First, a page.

Backyard Chirper

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Winter is the perfect time to offer suet to backyard birds

If you’ve been outside recently, you’ve undoubtedly felt the cold chill of winter. While many bird species migrate to warmer temperatures during the winter, there are still many that stick around in the cold.

Birds are naturally good at surviving, but we can make their lives easier by offering them food that will help sustain them through the harshest temperatures. During winter months, the best types of food to feed birds are those high in calories and fat. Suet is a fantastic food to offer birds in the winter because it is a great source of energy, which helps them fight the cold. If you don’t already have a suet feeder, here’s some more information about it.

What is suet?

Suet is defined as the hard fat around loins and kidneys though it is more commonly viewed as beef fat. Many different types of birds are attracted to suet, including woodpeckers, nuthatches, jays, chickadees, starlings and occasionally wrens, titmice and kinglets. What makes it so amenable to birds is that it is easily digested and gives them extra energy. Suet cakes are hardened blocks of animal fat usually mixed with other ingredients like peanuts, cornmeal and fruits.

Feeders for suet

In order to present suet to birds, it’s a good idea to use a special suet feeder. You can buy some pretty nice suet feeders like the Birds Choice Upside Down Suet Feeder or a traditional cage suet feeder that you can hang from a branch or nail to the trunk of a tree. It’s also possible to make a suet feeder out of a simple mesh bag, but you have to constantly be on the lookout to make sure no birds get trapped in those.

Where to get suet

If you’re short on time or don’t want to make it, you can easily buy pre-made suet at stores or online. Since suet is something that goes bad and can be harmful to birds if not stored correctly, you should make sure to refrigerate any extra suet that you buy from a reputable store. Another option is to make your own suet since beef fat is usually inexpensive at the market. This will be covered more extensively in another post, but all you do is finely grind the beef fat and then heat it until it’s liquified. Next, take pour the liquified fat through a cheesecloth a few times to strain it. Pour it into a mold and let it cool in a refrigerator or freezer. Then put it in your suet feeder.

Suet is a great food to put out in the winter because it helps the birds, but during warmer temperatures, suet turns rancid much quicker so you want to be cautious about not leaving suet to fester. There are summer blends of suet that last in warmer weather however.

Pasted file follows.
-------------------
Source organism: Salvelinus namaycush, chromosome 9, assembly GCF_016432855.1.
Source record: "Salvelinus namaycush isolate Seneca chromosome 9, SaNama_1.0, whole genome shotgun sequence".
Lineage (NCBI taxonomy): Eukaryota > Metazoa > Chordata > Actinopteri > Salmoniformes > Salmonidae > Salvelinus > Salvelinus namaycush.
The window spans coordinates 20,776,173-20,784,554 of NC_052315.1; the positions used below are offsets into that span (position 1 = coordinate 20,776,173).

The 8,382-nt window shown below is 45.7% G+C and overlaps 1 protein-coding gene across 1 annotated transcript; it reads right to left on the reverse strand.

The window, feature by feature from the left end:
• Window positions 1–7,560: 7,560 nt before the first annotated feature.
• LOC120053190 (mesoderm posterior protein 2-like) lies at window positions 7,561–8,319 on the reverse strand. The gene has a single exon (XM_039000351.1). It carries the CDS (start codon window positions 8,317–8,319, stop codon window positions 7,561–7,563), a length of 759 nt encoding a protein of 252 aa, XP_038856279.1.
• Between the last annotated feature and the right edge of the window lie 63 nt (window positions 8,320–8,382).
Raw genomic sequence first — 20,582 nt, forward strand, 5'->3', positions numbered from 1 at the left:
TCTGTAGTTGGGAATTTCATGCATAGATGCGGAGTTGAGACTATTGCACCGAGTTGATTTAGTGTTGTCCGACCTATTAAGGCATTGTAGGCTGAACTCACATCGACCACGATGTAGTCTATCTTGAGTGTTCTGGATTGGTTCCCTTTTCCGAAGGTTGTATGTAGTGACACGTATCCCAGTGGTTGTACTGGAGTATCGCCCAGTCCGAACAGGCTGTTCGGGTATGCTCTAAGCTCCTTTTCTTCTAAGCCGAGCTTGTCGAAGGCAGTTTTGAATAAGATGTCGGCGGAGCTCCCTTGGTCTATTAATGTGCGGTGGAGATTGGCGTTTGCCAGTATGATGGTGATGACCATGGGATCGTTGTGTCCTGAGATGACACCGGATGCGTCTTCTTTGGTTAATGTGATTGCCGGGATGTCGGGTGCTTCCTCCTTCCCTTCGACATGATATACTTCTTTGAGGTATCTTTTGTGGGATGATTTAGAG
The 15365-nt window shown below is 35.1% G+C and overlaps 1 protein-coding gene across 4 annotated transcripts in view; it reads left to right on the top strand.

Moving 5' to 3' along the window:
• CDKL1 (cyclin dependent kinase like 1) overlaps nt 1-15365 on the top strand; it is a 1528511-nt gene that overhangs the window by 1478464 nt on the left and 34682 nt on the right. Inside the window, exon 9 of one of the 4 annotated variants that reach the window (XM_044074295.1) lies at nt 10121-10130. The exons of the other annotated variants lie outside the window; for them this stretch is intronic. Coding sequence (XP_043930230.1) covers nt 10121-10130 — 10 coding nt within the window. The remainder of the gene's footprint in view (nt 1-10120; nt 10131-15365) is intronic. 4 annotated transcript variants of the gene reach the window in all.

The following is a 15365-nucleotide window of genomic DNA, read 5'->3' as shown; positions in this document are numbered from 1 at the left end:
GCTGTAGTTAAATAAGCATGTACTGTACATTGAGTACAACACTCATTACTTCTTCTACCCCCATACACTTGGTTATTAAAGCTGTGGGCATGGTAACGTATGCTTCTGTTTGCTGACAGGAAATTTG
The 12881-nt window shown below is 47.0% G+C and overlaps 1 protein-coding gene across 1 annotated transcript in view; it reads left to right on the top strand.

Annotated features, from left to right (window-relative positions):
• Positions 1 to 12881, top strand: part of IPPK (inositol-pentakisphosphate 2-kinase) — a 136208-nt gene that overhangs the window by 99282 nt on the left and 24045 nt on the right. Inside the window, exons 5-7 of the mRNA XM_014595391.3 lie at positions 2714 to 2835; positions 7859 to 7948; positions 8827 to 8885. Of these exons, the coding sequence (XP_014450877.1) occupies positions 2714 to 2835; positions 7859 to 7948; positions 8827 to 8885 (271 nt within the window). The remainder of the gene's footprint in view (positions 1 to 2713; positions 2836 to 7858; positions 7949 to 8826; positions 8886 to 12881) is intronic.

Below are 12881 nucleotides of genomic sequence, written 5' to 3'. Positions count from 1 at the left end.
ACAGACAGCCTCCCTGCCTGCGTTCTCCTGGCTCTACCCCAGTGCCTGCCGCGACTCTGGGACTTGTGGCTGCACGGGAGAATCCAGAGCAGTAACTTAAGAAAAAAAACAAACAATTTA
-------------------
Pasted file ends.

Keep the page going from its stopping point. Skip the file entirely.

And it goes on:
If you haven’t begun putting out suet, now is the perfect time of year to get started, so you can attract all those species you’ve always wanted to see.

Timothy Martinez Jr. is a writer and freelance journalist. His work has been published in The Times-Picayune in New Orleans, Remapping Debate in New York City and other publications. He’s been a bird lover since he was young and currently lives in New Orleans, L.A.

6 Comments

  1. I use two different kinds one for summer and one for winter.The pine warblers and titmouse love the suet cake in the dinner bell feeder during thls time of the year. Squirrels love suet too so it get to be quite a challange keeping them out
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  2. I have used this recipe for years-I spread it on trees and suet feeders:
    2 cups lard
    1 cup peanut butter-cream together
    3 cups flour ( sub quick oats for one cup is good)
    4 cups corn meal-blend into the lard and p-nut butter until mixed completely-this is spreadable-you can add more meal or flour or both to make crumbles-add dry fruit or chick starter in heavy cold-this helps to avoid gout in the birds, esp. Blue Birds-see ref in Bird Watchers Digest magazine or web site. My recipe comes from one of their issues from the 1980’s. I cannot tell you how much joy this has brought into our yards, and this year a Lifer-Summer Tanager! Our Cardinals and Woodpecker and Flickers and Crows all bring in their babies-amazing stuff!

  3. Our on-line store carries a great selection of suet feeders. Including “going green” which are made of 90% recycled materials! We also have tips on keeping healthy birds in your yard. Keep up the great work! Love reading your information!

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